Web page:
6. Fractured Tandem. This is the form of films like 21 Grams, Babel, Three Burials of Melchiades Estrada, The Hours and Crash. It’s like tandem but fractured. It consists of equally-weighted stories, often in different time frames, fractured and truncated and put together again, usually dealing with catastrophic encounters.
Problems: Pace, Connection, Meaning and Closure
Audiences are brutal if your parallel narrative film is confusing or anticlimactic and you don’t give them a clear reason for watching a parallel narrative structure. Once you start using multiple storylines and fracturing you will be faced with major problems about how to jump stories without losing pace and coherence. You also need to answer the obvious audience question: ‘why these particular stories, what’s your point?’ In practice it requires you to provide pace, connection, meaning and closure – the latter being, if you like ‘a moral’, even if your ‘moral’ is that there are no answers. You also have the practical problem of squeezing many stories into 100-120 minutes, not just one main action line and one relationship subplot, so you need to condense and use truncation.
The structural patterns in all parallel narrative achieve pace, connection, meaning and closure by the following methods, which we’ll look at in detail over two days:
1. Jumping storylines in specific ways and at specific points (don’t do this and it will cause confusion, loss of pace and anti-climax.
2. Incorporating a whole range of ingredients that provide the vital connection between stories, including specific types of plot.
3. Keeping the stories differentiated to avoid confusion
4. Truncating storylines and inferring time jumps in a range of ways
The bottom line is that this stuff is not easy. However it works to patterns that you can use as templates. You do, though, need to be clear on what the templates are, which form suits which content and particularly, what can go wrong.
How editors can use my theories
As editors, you will often be asked to insert flashbacks or consider fracturing. There are ways to make this work well and ways to fall flat on your face, and in some cases you will simply not have the right footage to create a successful model with no way of getting it. But often you will. Often the difference between success and failure depends on jumping stories at the right point.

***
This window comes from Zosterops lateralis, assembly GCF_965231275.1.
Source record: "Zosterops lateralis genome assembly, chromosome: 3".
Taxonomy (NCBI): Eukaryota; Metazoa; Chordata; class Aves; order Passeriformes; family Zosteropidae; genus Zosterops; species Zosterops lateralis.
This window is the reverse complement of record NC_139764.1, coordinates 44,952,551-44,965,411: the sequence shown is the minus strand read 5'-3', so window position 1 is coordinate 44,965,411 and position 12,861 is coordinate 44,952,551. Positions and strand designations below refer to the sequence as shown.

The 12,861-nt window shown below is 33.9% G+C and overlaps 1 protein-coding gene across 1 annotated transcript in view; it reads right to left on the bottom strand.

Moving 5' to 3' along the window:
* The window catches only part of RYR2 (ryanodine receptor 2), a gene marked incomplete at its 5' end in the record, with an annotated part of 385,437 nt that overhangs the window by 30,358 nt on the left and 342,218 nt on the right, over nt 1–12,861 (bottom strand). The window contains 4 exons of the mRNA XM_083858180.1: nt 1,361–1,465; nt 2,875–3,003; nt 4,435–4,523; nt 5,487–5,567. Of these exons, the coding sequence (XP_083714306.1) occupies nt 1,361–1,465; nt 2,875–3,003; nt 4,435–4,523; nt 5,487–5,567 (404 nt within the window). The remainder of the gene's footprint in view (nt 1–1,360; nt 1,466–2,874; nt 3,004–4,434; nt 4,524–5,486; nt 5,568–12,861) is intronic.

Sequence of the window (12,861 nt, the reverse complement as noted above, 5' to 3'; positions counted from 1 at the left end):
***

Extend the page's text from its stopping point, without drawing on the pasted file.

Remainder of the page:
As for non scripted forms, I’m a writer, not an editor, but I would say that there is no reason why, if you have the right footage, you couldn’t turn the material into a Pulp Fiction style structure, or a flashback structure using the guidelines I’ll show you. I also think you might be interested in my suggestions for using nonlinearity to hold together and insert jeopardy into predictable films and genres. For example, in my seminar I explain how and why in my view, Syriana could have been edited in such a way as to remove a lot of its problems.
As I say, nobody can claim this stuff is easy, but, excitingly, it is definitely doable. Frankly I don’t think any of us will have a career in ten years time unless we can handle it with some degree of confidence because it is everywhere in film and TV. Of course, you can do this intuitively, but it’s risky and time consuming. I’d suggest that you check out my ideas and make up your own mind.
I hope you’ve enjoyed this taste of what I do. I’d love to see you at the seminar. I would love your specialized feedback too, since I’m only a writer, not an editor. Thanks again for the space to talk to you. The nice photo of Australian editors above comes from the ASE website.
Linda Aronson www.lindaaronson.com
New Structures in Screenwriting. Sydney 22-23 Feb, Melbourne 1-2 March